Meatless Monday campaign gains political ground

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12:03 AM July 14th, 2012

July 14th, 2012 12:03 AM

VEGETARIAN FOOD. Fruits, vegetables and grains provide the best nourishment for the frontal lobe of the brain. Arachidonic acid and large molecules in meat weaken it.

PROPONENTS OF the Meatless Monday (Luntiang Lunes) campaign announced that it was able to get Congress to file the “Meatless Monday Bill” via the committee on environment’s Rep. Teddy Casiño in time for the Nutrition Month of July.

This development was disclosed by neuroscientist Custer C. Deocaris, PhD, a balik scientist and founding chair of Meatless Monday Philippines.

Deocaris said in a statement that Casiño would be scheduled to deliver a privilege speech about Meatless Monday on July 27. The bill will be deliberated on in the Lower House in August.

Running out of time

Deocaris said: “The bill has to be approved by the Senate, the Lower House and the President to be made into law. We are running out of time because of the scheduled national elections in May, and all the legislators will be busy with their own campaigns. To my knowledge, this will be the first piece of legislation in the world to change an entire generation’s dietary habits.”

Three months ago, Deocaris computed that if the 15-million Filipinos who switched off their lights in the 2009 Earth Hour went without meat for just a day, it would be equivalent to 150,412 trees planted and grown for 10 years. That would also have prevented carbon dioxide emissions from 2,489,404 liters of gasoline, or 177,941.57 LPG tanks, kept 1,150 passenger vehicles off the streets for a year, and produced 23.79 carbon emission reduction credits in a day in the Ambuklao dam. Overall, this would have reduced Filipinos’ carbon dioxide production by 5,866,068.516 kg.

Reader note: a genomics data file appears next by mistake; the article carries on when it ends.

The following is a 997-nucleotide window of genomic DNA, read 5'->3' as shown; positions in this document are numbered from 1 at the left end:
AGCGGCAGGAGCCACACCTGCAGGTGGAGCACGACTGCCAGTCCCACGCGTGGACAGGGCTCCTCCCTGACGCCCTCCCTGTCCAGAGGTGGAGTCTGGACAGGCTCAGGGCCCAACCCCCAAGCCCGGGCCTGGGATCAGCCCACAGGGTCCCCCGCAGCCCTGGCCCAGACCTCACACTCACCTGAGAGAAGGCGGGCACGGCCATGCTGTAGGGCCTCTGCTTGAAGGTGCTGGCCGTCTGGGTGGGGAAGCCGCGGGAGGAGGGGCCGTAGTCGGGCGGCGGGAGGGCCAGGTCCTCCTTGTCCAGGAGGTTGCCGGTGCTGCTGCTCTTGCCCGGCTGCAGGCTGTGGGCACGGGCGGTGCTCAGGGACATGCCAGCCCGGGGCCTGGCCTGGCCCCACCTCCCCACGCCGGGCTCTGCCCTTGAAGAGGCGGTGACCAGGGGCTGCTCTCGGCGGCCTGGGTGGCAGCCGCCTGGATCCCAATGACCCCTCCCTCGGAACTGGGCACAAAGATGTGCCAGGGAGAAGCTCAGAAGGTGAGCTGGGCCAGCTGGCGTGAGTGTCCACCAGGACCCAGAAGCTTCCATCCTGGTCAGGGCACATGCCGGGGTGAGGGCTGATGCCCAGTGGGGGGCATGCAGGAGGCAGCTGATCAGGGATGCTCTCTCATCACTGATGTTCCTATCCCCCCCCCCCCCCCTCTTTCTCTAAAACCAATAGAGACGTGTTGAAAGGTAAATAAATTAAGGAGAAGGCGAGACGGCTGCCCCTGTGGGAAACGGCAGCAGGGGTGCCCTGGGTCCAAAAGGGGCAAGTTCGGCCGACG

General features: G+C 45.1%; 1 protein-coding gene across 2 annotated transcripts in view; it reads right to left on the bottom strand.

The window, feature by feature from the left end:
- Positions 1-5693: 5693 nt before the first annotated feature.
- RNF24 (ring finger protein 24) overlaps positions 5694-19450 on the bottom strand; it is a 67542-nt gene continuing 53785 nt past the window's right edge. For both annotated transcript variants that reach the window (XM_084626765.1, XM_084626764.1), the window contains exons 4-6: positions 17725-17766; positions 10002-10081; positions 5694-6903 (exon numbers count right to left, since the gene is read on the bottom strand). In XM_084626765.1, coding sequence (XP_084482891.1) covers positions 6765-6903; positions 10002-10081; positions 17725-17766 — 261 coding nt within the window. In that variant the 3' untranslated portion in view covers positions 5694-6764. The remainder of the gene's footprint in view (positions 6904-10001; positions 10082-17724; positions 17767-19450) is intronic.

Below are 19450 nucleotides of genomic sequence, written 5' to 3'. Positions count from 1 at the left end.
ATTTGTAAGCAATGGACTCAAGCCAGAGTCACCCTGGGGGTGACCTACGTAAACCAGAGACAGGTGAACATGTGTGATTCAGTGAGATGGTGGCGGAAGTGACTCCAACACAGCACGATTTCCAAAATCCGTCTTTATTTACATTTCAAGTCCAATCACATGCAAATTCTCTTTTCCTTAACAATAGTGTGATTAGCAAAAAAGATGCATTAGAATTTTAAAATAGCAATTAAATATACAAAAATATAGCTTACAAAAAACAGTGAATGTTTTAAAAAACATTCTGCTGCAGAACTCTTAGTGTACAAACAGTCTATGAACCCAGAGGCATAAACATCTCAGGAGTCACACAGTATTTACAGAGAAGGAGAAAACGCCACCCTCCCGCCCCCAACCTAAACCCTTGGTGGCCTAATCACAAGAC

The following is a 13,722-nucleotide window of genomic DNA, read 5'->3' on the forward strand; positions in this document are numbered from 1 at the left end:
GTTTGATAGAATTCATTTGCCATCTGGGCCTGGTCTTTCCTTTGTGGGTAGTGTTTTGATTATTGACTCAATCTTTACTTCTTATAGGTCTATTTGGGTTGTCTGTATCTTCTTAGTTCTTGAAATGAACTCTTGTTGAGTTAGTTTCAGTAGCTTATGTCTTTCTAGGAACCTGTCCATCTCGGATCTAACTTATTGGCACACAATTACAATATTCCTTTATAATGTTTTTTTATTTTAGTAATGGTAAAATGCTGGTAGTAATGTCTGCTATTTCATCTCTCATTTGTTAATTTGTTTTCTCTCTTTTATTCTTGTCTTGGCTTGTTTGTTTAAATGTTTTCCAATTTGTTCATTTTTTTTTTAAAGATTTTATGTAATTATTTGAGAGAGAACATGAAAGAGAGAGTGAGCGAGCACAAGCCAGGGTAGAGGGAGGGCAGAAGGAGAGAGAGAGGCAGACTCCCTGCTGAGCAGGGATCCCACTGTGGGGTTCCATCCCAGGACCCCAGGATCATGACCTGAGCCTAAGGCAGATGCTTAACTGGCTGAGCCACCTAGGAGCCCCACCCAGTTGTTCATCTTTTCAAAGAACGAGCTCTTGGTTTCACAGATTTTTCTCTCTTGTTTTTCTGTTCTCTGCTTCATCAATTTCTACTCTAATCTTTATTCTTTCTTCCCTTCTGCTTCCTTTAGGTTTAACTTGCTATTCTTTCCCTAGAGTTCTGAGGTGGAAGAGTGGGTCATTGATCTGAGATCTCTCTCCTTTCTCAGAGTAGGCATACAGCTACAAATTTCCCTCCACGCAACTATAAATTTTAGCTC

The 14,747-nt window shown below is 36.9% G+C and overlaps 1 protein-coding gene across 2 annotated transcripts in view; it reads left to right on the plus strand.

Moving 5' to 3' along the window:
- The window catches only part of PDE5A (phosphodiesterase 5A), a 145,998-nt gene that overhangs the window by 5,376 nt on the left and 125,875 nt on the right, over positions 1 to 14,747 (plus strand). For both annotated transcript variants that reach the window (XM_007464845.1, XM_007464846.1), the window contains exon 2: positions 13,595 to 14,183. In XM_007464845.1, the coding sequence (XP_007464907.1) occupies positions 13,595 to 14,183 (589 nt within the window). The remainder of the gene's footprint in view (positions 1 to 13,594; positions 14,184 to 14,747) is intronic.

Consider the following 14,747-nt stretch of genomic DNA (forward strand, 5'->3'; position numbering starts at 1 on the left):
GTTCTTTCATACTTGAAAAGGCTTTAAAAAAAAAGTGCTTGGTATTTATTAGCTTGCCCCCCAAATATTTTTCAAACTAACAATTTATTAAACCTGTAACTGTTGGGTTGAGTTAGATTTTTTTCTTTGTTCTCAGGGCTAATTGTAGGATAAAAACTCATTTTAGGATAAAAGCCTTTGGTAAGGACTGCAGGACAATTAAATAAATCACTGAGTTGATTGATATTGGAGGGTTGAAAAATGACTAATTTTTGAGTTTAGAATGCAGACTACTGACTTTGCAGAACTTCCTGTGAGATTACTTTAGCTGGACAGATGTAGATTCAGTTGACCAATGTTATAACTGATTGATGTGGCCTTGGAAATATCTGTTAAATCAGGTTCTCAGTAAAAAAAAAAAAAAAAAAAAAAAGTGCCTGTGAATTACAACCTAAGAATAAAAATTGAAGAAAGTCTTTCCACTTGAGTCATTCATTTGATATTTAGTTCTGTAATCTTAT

Not hostile to human existence

Deocaris said every Filipino going meatless even for just one lunch would reap the benefits of a future Earth that is not hostile to human existence. A separate computation showed one meatless lunch by 97 million Filipinos would have been equivalent to 12,722,851 kg of CO2 saved (if all protein of the average Filipino diet with meat is replaced by soya during this meatless lunch). This would also be equivalent to the amount of CO2 saved from 5,399,241 liters of gasoline.

A meatless lunch would also be equivalent to the amount of CO2 saved when 2,494 cars are taken off the road for one year. It would be equivalent to the CO2 sequestered by 326,227 trees, or the CO2 prevented from being released from 385,935 LPG tanks. It also would have saved 2,365,755 animals from slaughter.

Livestock farming (cattle, pork, poultry, etc.) accounts for the use and pollution of 70 percent of the global freshwater and 38 percent of land-use conversion. In fact, 70 percent of the Amazon Rain Forest has already been cleared for grazing and feed crop production. It takes about 12,000 liters of water to produce 1 kilogram of beef, compared with just 850 liters to produce the same weight of wheat.

A recent analysis by Goodland and Anhang, coauthors of “Livestock and Climate Change” in the latest issue of World Watch magazine, found that livestock and their byproducts actually account for at least 32.6-billion tons of carbon dioxide (CO2) per year, or 51 percent of annual worldwide GHG emissions.

Inquirer Science and Health recently featured two schools—Tarlac State University and Sophia School in Bulacan—which signed memorandums of agreement on Meatless Monday. Sophia School in Meycauayan City decided to offer only vegetables, vegemeat (vegetable fiber made to taste like meat) and fruits in its school canteen every Monday. What was originally planned as just a once-a-week experiment eventually spread out to other schooldays, as well.

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